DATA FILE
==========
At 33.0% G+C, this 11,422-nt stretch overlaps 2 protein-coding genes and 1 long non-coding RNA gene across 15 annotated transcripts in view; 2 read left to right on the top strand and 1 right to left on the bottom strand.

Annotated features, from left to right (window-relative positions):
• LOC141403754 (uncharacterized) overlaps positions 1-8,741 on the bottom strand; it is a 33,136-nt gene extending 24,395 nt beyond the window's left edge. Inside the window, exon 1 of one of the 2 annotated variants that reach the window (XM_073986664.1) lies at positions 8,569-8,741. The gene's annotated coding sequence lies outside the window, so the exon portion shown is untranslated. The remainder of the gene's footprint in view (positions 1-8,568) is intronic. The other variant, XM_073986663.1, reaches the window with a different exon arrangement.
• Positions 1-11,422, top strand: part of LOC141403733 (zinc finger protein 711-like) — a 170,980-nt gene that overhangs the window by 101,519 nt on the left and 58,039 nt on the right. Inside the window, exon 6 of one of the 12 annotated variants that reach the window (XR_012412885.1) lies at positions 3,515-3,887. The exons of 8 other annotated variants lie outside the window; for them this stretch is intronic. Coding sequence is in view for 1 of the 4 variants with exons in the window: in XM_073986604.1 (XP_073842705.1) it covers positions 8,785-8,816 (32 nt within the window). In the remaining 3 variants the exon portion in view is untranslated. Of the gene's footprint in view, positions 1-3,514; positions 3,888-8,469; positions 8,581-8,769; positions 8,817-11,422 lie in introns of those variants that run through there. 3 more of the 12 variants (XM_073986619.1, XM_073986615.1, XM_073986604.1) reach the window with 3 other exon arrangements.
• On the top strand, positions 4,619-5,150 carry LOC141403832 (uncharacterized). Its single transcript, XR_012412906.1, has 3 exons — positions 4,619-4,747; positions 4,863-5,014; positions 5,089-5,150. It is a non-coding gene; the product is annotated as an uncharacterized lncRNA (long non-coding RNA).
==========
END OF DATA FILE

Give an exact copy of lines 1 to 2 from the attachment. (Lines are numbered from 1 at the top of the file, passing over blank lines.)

At 33.0% G+C, this 11,422-nt stretch overlaps 2 protein-coding genes and 1 long non-coding RNA gene across 15 annotated transcripts in view; 2 read left to right on the top strand and 1 right to left on the bottom strand.

Annotated features, from left to right (window-relative positions):